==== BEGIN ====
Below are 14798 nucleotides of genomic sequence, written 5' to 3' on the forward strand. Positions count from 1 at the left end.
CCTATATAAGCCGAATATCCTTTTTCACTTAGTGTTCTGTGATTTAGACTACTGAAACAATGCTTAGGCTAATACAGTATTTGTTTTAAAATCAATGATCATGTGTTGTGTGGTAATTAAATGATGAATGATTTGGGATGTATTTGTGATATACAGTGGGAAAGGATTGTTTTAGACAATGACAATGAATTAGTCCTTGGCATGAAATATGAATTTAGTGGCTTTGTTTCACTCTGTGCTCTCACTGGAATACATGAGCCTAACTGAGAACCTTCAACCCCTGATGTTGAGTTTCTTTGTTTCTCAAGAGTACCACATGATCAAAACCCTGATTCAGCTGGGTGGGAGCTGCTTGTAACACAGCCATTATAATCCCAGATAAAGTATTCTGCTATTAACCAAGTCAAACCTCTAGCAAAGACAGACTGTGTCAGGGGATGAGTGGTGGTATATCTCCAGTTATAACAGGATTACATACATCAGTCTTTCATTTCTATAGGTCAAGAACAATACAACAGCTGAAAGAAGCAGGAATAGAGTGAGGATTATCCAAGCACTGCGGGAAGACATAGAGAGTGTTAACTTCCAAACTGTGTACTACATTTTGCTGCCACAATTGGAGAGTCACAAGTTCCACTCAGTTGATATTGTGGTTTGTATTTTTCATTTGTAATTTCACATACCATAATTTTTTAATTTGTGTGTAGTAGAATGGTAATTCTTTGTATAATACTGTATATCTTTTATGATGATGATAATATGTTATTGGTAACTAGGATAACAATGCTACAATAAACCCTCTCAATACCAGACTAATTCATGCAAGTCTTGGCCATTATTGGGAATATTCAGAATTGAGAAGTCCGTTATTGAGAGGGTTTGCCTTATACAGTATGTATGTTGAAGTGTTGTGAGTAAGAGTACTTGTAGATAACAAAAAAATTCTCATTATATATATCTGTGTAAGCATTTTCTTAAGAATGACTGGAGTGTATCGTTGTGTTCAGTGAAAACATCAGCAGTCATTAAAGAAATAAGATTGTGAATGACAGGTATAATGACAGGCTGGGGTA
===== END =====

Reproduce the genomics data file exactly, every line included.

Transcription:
Below are 14798 nucleotides of genomic sequence, written 5' to 3' on the forward strand. Positions count from 1 at the left end.
CCTATATAAGCCGAATATCCTTTTTCACTTAGTGTTCTGTGATTTAGACTACTGAAACAATGCTTAGGCTAATACAGTATTTGTTTTAAAATCAATGATCATGTGTTGTGTGGTAATTAAATGATGAATGATTTGGGATGTATTTGTGATATACAGTGGGAAAGGATTGTTTTAGACAATGACAATGAATTAGTCCTTGGCATGAAATATGAATTTAGTGGCTTTGTTTCACTCTGTGCTCTCACTGGAATACATGAGCCTAACTGAGAACCTTCAACCCCTGATGTTGAGTTTCTTTGTTTCTCAAGAGTACCACATGATCAAAACCCTGATTCAGCTGGGTGGGAGCTGCTTGTAACACAGCCATTATAATCCCAGATAAAGTATTCTGCTATTAACCAAGTCAAACCTCTAGCAAAGACAGACTGTGTCAGGGGATGAGTGGTGGTATATCTCCAGTTATAACAGGATTACATACATCAGTCTTTCATTTCTATAGGTCAAGAACAATACAACAGCTGAAAGAAGCAGGAATAGAGTGAGGATTATCCAAGCACTGCGGGAAGACATAGAGAGTGTTAACTTCCAAACTGTGTACTACATTTTGCTGCCACAATTGGAGAGTCACAAGTTCCACTCAGTTGATATTGTGGTTTGTATTTTTCATTTGTAATTTCACATACCATAATTTTTTAATTTGTGTGTAGTAGAATGGTAATTCTTTGTATAATACTGTATATCTTTTATGATGATGATAATATGTTATTGGTAACTAGGATAACAATGCTACAATAAACCCTCTCAATACCAGACTAATTCATGCAAGTCTTGGCCATTATTGGGAATATTCAGAATTGAGAAGTCCGTTATTGAGAGGGTTTGCCTTATACAGTATGTATGTTGAAGTGTTGTGAGTAAGAGTACTTGTAGATAACAAAAAAATTCTCATTATATATATCTGTGTAAGCATTTTCTTAAGAATGACTGGAGTGTATCGTTGTGTTCAGTGAAAACATCAGCAGTCATTAAAGAAATAAGATTGTGAATGACAGGTATAATGACAGGCTGGGGTA